I have been troubled by the government’s lack of action in key areas of health policy, especially obesity and preventive health.
I have advocated for an inclusive, community-led approach to dealing with obesity through my participation as a Member of the Select Committee into the Obesity Epidemic. I enjoyed participating in committee hearings in Adelaide and Melbourne and engaging with many of the submissions.
Through that process I learned that an effective strategy to deal with obesity must give primacy to the social determinants of obesity for a chance to make a real difference. Some key recommendations of the committee report, which I completely support, include:
Establish a National Obesity Taskforce
The Taskforce would support families and communities to build on cultural practices that enhance healthy eating and well-being. The Taskforce would be funded to develop and oversee the multi-strategy, community-based prevention programs in partnership with communities.
Introduce a tax on sugar-sweetened beverages
The objectives of the sugar tax are to reduce consumption, improve public health and accelerate reformulation of products.
Restrict junk food and drink advertising on free-to-air television until 9pm
Children should be protected from junk food advertising deliberately targeted at them. This should be enforced if Free TV Australia fails to voluntarily enforce this measure.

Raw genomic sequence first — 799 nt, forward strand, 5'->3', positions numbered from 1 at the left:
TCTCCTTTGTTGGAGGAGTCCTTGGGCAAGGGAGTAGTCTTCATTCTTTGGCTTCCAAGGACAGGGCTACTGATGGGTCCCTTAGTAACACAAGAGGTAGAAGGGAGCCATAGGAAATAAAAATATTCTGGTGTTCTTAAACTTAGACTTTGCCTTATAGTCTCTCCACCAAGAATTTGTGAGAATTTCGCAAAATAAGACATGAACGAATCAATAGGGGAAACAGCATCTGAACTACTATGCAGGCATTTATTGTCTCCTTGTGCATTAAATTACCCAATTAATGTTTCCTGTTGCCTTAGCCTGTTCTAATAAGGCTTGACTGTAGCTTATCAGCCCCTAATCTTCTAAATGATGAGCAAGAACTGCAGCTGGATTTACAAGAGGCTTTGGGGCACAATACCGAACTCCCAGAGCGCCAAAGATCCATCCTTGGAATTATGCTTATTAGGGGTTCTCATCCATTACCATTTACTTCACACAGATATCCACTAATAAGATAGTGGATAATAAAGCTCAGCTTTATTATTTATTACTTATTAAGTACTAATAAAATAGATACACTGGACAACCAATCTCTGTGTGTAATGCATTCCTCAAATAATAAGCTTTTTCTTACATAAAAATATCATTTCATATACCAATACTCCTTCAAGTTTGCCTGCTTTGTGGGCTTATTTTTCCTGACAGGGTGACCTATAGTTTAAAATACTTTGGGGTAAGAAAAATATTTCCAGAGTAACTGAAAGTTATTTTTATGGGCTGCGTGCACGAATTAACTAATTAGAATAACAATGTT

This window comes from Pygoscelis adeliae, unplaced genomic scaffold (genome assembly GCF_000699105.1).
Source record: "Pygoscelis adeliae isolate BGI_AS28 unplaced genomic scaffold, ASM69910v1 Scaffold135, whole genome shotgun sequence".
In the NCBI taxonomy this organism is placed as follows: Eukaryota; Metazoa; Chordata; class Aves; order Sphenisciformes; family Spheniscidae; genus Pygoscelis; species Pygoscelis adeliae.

The current approach of making obesity an education and individual responsibility problem has failed. The current approach further ingrains language of stigma and blame and ignores social and economic disadvantage. By continuing that approach we risk chasing our tails instead of examining underlying social and environmental conditions that produce obesity.
Unfortunately, neither major party has demonstrated sufficient leadership on this issue. They have both rejected the findings and recommendations of the final report and in doing so rejected a great opportunity for evidence-based policy-making.
Nevertheless, I will continue to advocate for the social determinants of obesity to be put at the forefront of the next government’s approach to the obesity epidemic, which I believe gives us the best chance for success.
Actions So Far